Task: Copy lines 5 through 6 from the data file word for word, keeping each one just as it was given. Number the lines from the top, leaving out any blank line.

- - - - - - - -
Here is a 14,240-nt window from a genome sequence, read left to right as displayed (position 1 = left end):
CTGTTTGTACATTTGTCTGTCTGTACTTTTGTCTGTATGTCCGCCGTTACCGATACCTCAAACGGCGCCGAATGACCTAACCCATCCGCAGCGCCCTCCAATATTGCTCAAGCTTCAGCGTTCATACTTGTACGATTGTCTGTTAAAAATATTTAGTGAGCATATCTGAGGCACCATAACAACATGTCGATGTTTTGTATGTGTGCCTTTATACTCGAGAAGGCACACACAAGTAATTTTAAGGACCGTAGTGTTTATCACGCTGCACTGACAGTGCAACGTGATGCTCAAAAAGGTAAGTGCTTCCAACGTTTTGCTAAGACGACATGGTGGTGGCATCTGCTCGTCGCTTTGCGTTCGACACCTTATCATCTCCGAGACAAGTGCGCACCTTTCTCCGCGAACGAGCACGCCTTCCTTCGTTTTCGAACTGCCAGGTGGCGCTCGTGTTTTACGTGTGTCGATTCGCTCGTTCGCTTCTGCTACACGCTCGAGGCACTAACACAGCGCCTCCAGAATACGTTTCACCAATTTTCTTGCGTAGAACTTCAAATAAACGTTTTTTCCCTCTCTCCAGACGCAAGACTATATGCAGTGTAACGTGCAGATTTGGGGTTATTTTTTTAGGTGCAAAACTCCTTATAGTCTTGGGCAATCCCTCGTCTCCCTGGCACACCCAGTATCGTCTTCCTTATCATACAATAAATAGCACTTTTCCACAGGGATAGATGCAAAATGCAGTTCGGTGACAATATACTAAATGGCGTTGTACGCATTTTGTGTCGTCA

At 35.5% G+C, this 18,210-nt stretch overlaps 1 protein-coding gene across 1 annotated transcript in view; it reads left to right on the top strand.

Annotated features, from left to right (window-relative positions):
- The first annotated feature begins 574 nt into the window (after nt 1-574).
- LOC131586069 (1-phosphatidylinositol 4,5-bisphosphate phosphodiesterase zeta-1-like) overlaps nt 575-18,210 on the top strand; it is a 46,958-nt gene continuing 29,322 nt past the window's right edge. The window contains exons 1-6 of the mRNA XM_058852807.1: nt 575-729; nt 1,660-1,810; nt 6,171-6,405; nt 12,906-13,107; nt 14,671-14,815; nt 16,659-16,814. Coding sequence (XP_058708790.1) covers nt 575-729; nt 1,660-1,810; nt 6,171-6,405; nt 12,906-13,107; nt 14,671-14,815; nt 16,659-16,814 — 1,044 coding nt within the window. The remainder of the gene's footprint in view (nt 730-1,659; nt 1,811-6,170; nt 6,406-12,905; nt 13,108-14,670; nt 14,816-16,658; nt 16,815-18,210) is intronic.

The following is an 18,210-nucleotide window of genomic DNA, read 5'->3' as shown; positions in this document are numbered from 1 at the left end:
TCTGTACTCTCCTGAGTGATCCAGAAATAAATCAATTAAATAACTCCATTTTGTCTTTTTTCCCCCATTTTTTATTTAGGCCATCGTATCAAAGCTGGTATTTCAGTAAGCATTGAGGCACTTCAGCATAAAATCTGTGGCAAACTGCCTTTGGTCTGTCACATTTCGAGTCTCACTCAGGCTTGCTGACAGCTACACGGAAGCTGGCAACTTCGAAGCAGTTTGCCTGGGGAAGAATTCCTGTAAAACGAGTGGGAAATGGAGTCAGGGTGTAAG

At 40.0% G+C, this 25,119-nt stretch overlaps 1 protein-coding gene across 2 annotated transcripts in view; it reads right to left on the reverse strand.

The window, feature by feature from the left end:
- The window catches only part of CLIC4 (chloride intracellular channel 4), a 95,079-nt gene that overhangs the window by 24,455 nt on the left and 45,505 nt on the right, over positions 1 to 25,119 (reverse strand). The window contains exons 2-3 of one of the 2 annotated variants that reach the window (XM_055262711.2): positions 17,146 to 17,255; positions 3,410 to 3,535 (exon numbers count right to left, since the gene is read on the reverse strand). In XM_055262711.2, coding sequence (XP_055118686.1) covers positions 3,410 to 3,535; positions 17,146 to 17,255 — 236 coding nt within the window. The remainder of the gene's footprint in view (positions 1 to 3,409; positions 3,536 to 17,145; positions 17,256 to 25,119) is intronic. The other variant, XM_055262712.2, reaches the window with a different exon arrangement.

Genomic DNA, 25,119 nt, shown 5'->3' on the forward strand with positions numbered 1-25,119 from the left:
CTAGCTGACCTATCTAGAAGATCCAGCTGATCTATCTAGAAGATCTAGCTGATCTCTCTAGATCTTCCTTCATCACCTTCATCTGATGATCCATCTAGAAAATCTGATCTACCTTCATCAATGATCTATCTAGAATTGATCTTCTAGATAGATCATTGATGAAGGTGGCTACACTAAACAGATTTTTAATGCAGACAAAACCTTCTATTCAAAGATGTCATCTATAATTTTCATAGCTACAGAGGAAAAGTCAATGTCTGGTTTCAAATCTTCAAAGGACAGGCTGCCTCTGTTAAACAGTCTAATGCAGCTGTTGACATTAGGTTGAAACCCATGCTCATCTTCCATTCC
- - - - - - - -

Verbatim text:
- The first annotated feature begins 574 nt into the window (after nt 1-574).
- LOC131586069 (1-phosphatidylinositol 4,5-bisphosphate phosphodiesterase zeta-1-like) overlaps nt 575-18,210 on the top strand; it is a 46,958-nt gene continuing 29,322 nt past the window's right edge. The window contains exons 1-6 of the mRNA XM_058852807.1: nt 575-729; nt 1,660-1,810; nt 6,171-6,405; nt 12,906-13,107; nt 14,671-14,815; nt 16,659-16,814. Coding sequence (XP_058708790.1) covers nt 575-729; nt 1,660-1,810; nt 6,171-6,405; nt 12,906-13,107; nt 14,671-14,815; nt 16,659-16,814 — 1,044 coding nt within the window. The remainder of the gene's footprint in view (nt 730-1,659; nt 1,811-6,170; nt 6,406-12,905; nt 13,108-14,670; nt 14,816-16,658; nt 16,815-18,210) is intronic.